Pyre

Game review by
David Wolinsky, Common Sense Media
Pyre Game Poster Image
Kooky sports adventure is surprisingly engaging, fun.

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A lot or a little?

The parents' guide to what's in this game.

Positive Messages

Sacrifice, pride in one's legacy, and supporting one another through trying times are central to interactions with other teammates.

Positive Role Models & Representations

Each character flawed in their own way, though not defined by flaws. Team of exiles band together, occasionally bicker, lock horns (sometimes literally), but always come through for each other when it matters most.

Ease of Play

Simple controls, easy to learn.

Violence

Violence referred to in dialogue only. No blood, gore. 

Sex
Language

Minor profanity ("damn," "hell") occasionally.

Drinking, Drugs & Smoking

Alcohol, tobacco rarely shown, but sometimes referred to. There's a bottle of alcohol you can "drink" from; doing so makes the screen blurry momentarily. 

What parents need to know

Parents need to know that Pyre is a downloadable "party-based RPG" (role-playing game). There's very mild profanity ("damn"), and slight imagery of tobacco and alcohol usage (you can sip on a bottle that makes everything go blurry). Otherwise, there's no inappropriate content to be found in the game.

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What's it about?

In PYRE, you're cast as an unseen but integral character known only as "the reader." You're a mysterious character with the ability to parse an ancient text necessary for the rites -- a sort of spiritual and ethereal version of basketball where you must use the celestial orb to extinguish your opponent's flame. After performing the rites a certain number of times, you traverse the wasteland of The Downside to the sacred grounds to select one of your own team to ascend to the Commonwealth above.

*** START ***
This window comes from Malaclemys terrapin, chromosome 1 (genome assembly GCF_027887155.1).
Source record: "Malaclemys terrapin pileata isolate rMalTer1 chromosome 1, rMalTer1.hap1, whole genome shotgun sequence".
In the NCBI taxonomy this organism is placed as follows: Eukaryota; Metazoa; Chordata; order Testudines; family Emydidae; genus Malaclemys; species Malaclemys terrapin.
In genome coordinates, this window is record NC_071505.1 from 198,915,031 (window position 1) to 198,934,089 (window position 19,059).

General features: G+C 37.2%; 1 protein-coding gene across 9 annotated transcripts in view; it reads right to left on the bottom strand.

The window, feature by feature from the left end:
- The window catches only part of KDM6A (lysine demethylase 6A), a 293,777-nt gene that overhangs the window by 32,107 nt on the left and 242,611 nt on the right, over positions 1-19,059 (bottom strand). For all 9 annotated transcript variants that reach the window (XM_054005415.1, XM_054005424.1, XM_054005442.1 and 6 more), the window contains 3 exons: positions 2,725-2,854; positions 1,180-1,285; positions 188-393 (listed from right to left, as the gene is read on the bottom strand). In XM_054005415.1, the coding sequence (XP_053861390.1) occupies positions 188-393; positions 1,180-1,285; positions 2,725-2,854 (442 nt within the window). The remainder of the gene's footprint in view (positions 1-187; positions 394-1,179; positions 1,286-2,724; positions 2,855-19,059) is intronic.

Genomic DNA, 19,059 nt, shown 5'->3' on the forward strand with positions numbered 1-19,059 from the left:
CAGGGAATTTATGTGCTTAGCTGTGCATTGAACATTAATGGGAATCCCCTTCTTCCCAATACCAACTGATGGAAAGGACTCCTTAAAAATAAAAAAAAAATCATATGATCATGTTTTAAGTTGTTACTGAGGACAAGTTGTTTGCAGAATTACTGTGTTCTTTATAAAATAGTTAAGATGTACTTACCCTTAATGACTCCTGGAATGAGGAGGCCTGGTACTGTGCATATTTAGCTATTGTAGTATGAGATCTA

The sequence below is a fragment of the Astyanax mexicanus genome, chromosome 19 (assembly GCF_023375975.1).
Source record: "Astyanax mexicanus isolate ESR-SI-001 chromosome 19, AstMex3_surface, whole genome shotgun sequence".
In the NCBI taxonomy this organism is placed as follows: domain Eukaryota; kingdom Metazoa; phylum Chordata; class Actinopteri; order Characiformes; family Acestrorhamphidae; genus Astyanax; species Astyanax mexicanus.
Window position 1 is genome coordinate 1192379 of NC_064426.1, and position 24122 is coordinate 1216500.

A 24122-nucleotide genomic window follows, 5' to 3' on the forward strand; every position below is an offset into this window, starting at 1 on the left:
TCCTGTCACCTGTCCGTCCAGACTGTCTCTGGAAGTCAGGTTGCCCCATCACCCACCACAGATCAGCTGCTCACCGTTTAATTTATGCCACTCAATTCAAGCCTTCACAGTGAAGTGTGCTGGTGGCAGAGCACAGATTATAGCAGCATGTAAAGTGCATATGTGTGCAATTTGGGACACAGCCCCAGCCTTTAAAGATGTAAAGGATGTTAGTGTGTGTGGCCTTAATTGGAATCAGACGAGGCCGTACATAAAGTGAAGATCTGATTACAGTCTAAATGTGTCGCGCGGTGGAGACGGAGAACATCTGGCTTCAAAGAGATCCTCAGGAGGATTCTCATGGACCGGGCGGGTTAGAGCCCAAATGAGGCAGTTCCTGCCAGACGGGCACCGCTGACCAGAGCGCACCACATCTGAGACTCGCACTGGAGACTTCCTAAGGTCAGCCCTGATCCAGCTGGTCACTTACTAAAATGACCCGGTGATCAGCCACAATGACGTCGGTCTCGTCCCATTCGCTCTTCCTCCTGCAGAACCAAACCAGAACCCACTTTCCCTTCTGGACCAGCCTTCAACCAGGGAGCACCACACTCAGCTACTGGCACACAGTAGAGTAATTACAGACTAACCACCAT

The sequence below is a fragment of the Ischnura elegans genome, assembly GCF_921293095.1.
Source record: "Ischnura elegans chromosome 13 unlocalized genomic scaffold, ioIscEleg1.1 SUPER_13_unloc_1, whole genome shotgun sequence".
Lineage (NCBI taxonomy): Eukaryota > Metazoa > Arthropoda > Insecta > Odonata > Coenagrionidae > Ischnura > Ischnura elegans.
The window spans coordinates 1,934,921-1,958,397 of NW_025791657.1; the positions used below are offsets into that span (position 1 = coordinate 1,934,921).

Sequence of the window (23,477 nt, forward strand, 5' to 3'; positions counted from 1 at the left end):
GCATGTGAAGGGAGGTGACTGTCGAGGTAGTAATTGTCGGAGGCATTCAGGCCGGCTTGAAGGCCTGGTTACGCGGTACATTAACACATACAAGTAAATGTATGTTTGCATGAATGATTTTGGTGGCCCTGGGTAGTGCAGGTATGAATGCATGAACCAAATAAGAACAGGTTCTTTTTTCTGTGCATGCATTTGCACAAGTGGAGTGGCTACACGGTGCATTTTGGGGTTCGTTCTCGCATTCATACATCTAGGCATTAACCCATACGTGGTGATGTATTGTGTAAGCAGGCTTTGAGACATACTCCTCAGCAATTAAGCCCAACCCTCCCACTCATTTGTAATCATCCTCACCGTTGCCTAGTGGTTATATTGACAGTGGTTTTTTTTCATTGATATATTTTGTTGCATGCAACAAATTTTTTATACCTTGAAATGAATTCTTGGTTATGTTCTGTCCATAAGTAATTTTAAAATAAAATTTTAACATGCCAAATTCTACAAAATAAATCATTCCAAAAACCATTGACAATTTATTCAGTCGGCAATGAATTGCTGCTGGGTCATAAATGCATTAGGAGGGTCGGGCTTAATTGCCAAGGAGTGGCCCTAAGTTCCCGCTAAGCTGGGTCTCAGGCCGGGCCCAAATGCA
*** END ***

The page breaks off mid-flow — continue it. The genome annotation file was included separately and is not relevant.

Is it any good?

On the surface, it's odd to mash up elements of Oregon Trail with an arcade-like take on basketball, but somehow this game just works seamlessly. There's something about navigating each region and seeing what interactions or character insights unfurl that makes Pyre very difficult to put down. Your time spent in these sections is intended to deepen your relationship with and attachment to each of the game's many characters, but it's also critical to earning bonuses or new items that will come in handy come "basketball" time. For example, while trudging through a particularly bleak bog, each of your characters will have their "hope" diminished, affecting how long each character will have to be "benched" after scoring a "basket" on your opponent's flaming pyre during a rite. The game isn't as mechanical as this implies; it's more like each half of the game surprisingly complements the other.

But the biggest knock against Pyre would be the way each half of the game also seems to keep you at a distance. The world map isn't really a map; instead, it's a stack of two-dimensional cards representing different regions. You're frequently told what's happening rather than being shown, which is also true during the basketball portions -- the camera is placed at a disappointing distance from the action. While intended to give you a more strategic view of the field, it can also make matches monotonous. On top of that, while there's a surprising level of strategy, you can also get away with playing the sport more like football and forcing your way across the field without tactics. While this points to the game's versatility, it's hard to shake the feeling that maybe you're playing it "wrong," even if you're winning. There's also a deeper level of conflict in play because each significant victory is also a substantial loss: Once you've leveled up one of your characters sufficiently, you can earn their freedom, which means they're no longer playable. Still, Pyre makes for a solid adventure with heart. If you're weary of RPGs that are too fixated on stats and maxing out equipment, Pyre is well worth checking out.

Talk to your kids about ...

  • Families can talk about the portrayal of non-mainstream religions. By exaggerating existing religions or inventing completely new ones with corresponding rituals and beliefs, what do we learn about our world? What do you think we can't learn?

  • Have you ever fought with any of your friends? How did you resolve the conflict? What do you think it was really about?

  • What would you sacrifice for your friends and family? Where would you draw the line?

Game details

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